Hometown Proud: Waving man remembered in special way - Tri-State News, Weather & Sports

Hometown Proud: Waving man remembered in special way

Ken Walton sits in his familiar chair outside his home with his dog, Jack. Ken Walton sits in his familiar chair outside his home with his dog, Jack.
Ken Walton sits at his home with his dog, Jack, his oldest son, Don, and other family members. Ken Walton sits at his home with his dog, Jack, his oldest son, Don, and other family members.
Ken and Opal Walton with their children: Don, David and Becky Ken and Opal Walton with their children: Don, David and Becky
A "V for Victory" wave to a passing truck A "V for Victory" wave to a passing truck
Ken Walton and his wife Opal on their wedding day, April 24, 1948 Ken Walton and his wife Opal on their wedding day, April 24, 1948
SPENCER CO., IN (WFIE) -  For two years, Ken Walton spent most days sitting in his yard waving as cars passed by on S.R. 66 near Luce Elementary in Spencer County.

He always waved with two fingers, held in the shape of a “V”.

“For the war, World War II, you know.  ‘V for Victory'.  That's why he did that,” explained his granddaughter, Elizabeth Geisert. 

Elizabeth says her grandfather suffered from dementia and heart trouble.  At 87 years old, he tried not to let those struggles keep him from getting outside when the weather was nice.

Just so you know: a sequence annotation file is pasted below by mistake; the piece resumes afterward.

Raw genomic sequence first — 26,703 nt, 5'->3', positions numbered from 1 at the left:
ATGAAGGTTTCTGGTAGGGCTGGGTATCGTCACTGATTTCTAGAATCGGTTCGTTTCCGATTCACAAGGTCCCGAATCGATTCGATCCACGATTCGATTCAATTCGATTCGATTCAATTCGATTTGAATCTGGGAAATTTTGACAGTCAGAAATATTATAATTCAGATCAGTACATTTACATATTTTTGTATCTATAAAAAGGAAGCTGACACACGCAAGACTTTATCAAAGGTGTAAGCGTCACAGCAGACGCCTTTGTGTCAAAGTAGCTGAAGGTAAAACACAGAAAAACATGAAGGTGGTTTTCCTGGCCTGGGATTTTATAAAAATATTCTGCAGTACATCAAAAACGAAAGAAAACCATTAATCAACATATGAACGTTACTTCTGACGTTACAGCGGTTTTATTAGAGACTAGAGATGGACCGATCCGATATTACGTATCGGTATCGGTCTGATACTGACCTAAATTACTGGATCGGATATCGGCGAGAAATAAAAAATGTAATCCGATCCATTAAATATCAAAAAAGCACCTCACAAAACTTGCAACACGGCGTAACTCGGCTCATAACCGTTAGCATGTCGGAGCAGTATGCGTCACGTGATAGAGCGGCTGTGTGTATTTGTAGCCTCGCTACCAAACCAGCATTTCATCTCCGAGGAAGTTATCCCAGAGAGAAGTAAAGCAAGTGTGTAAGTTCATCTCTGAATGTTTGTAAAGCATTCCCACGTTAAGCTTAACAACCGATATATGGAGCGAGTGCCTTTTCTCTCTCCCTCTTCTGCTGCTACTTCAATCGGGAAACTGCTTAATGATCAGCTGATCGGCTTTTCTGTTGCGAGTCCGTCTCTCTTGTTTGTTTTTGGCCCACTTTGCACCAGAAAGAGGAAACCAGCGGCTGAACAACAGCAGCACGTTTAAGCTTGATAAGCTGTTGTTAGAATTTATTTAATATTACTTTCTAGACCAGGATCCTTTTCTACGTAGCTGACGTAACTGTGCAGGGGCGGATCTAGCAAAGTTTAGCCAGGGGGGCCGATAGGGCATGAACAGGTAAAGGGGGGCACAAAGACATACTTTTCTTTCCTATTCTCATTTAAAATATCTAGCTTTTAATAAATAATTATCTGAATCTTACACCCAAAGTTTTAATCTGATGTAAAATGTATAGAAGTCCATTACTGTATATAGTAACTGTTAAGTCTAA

"In the summertime it was almost like a religion that he was here," said Luce Township Fire Chief Todd Daming.  “Nice to see an old fella just enjoying what's going on in the world." 

He, “always had a smile on his face with a big wave,” said Rita Tharp, a longtime school bus driver who always looked forward to passing Ken's house. 

"Even if he had a bad day, he couldn't remember anything, or he was having trouble remembering stuff, he would just come out here and sit and just wave at people. You know, it made him happy," said Elizabeth, “People would stop, sometimes people would stop and talk to him and he loved it.  He loved talking to people.”

She says Ken especially loved when the school buses full of kids came by.  He also had a great respect for first responders. 

“When the fire trucks came through he gave us an extra little tip (of the hat) like he was just so proud that we were helping the country.  One of those things that he gave us a little extra tip of the hat that just made us feel like somebody appreciated what we did,” Todd said.